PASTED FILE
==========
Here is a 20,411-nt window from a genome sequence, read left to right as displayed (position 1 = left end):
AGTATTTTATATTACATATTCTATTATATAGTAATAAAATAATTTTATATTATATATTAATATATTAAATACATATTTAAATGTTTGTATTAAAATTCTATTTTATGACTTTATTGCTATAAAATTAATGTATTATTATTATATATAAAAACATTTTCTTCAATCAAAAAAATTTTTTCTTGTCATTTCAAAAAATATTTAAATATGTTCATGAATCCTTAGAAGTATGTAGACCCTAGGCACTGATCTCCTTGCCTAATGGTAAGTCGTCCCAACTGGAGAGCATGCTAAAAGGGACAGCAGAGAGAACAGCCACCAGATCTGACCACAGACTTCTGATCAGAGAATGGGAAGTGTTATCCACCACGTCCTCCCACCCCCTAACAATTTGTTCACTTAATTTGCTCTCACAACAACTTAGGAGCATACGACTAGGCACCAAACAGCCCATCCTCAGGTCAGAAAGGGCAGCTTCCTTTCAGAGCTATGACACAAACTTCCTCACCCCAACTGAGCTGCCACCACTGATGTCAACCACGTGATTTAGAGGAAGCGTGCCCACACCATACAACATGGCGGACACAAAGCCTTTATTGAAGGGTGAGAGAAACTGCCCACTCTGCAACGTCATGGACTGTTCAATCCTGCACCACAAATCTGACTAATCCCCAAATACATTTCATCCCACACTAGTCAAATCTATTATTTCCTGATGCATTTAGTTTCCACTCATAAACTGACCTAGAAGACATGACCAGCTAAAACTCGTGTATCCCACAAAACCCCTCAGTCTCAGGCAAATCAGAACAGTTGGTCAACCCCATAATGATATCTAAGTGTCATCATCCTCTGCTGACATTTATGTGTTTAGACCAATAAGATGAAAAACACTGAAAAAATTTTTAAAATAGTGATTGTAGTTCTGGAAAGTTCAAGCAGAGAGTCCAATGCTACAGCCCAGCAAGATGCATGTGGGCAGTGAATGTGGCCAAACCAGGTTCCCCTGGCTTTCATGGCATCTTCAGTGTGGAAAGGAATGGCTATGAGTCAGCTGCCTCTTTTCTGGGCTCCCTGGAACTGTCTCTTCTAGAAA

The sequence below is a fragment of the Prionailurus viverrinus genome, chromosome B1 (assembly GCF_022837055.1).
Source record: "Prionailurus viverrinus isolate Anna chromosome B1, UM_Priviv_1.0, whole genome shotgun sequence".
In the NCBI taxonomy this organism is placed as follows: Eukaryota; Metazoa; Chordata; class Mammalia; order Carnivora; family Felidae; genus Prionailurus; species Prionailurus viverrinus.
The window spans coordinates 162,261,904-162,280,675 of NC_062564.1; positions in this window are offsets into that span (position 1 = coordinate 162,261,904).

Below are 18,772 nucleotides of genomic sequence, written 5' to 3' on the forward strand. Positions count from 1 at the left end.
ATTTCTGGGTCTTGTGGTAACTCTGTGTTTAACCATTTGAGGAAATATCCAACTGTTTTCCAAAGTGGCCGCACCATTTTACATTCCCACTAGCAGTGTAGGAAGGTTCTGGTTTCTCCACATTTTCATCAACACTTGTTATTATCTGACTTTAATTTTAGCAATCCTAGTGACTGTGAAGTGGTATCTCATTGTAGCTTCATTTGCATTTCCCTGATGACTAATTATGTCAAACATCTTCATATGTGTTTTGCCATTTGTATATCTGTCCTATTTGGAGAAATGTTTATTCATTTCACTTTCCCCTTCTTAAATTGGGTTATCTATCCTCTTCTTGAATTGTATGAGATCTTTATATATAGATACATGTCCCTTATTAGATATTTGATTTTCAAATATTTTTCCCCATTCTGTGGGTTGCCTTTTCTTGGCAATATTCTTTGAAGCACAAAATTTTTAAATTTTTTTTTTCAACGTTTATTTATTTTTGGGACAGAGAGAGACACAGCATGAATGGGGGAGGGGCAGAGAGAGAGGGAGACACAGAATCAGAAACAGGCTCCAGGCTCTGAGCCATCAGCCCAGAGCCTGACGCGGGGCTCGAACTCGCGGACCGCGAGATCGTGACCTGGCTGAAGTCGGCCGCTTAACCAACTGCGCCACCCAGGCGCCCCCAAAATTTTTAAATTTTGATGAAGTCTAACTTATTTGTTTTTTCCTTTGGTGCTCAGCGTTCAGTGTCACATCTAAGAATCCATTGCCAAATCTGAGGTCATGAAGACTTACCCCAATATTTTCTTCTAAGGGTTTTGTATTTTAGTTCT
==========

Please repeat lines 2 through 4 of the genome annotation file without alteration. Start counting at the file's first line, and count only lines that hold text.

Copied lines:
AGTATTTTATATTACATATTCTATTATATAGTAATAAAATAATTTTATATTATATATTAATATATTAAATACATATTTAAATGTTTGTATTAAAATTCTATTTTATGACTTTATTGCTATAAAATTAATGTATTATTATTATATATAAAAACATTTTCTTCAATCAAAAAAATTTTTTCTTGTCATTTCAAAAAATATTTAAATATGTTCATGAATCCTTAGAAGTATGTAGACCCTAGGCACTGATCTCCTTGCCTAATGGTAAGTCGTCCCAACTGGAGAGCATGCTAAAAGGGACAGCAGAGAGAACAGCCACCAGATCTGACCACAGACTTCTGATCAGAGAATGGGAAGTGTTATCCACCACGTCCTCCCACCCCCTAACAATTTGTTCACTTAATTTGCTCTCACAACAACTTAGGAGCATACGACTAGGCACCAAACAGCCCATCCTCAGGTCAGAAAGGGCAGCTTCCTTTCAGAGCTATGACACAAACTTCCTCACCCCAACTGAGCTGCCACCACTGATGTCAACCACGTGATTTAGAGGAAGCGTGCCCACACCATACAACATGGCGGACACAAAGCCTTTATTGAAGGGTGAGAGAAACTGCCCACTCTGCAACGTCATGGACTGTTCAATCCTGCACCACAAATCTGACTAATCCCCAAATACATTTCATCCCACACTAGTCAAATCTATTATTTCCTGATGCATTTAGTTTCCACTCATAAACTGACCTAGAAGACATGACCAGCTAAAACTCGTGTATCCCACAAAACCCCTCAGTCTCAGGCAAATCAGAACAGTTGGTCAACCCCATAATGATATCTAAGTGTCATCATCCTCTGCTGACATTTATGTGTTTAGACCAATAAGATGAAAAACACTGAAAAAATTTTTAAAATAGTGATTGTAGTTCTGGAAAGTTCAAGCAGAGAGTCCAATGCTACAGCCCAGCAAGATGCATGTGGGCAGTGAATGTGGCCAAACCAGGTTCCCCTGGCTTTCATGGCATCTTCAGTGTGGAAAGGAATGGCTATGAGTCAGCTGCCTCTTTTCTGGGCTCCCTGGAACTGTCTCTTCTAGAAA

The sequence below is a fragment of the Prionailurus viverrinus genome, chromosome B1 (assembly GCF_022837055.1).
Source record: "Prionailurus viverrinus isolate Anna chromosome B1, UM_Priviv_1.0, whole genome shotgun sequence".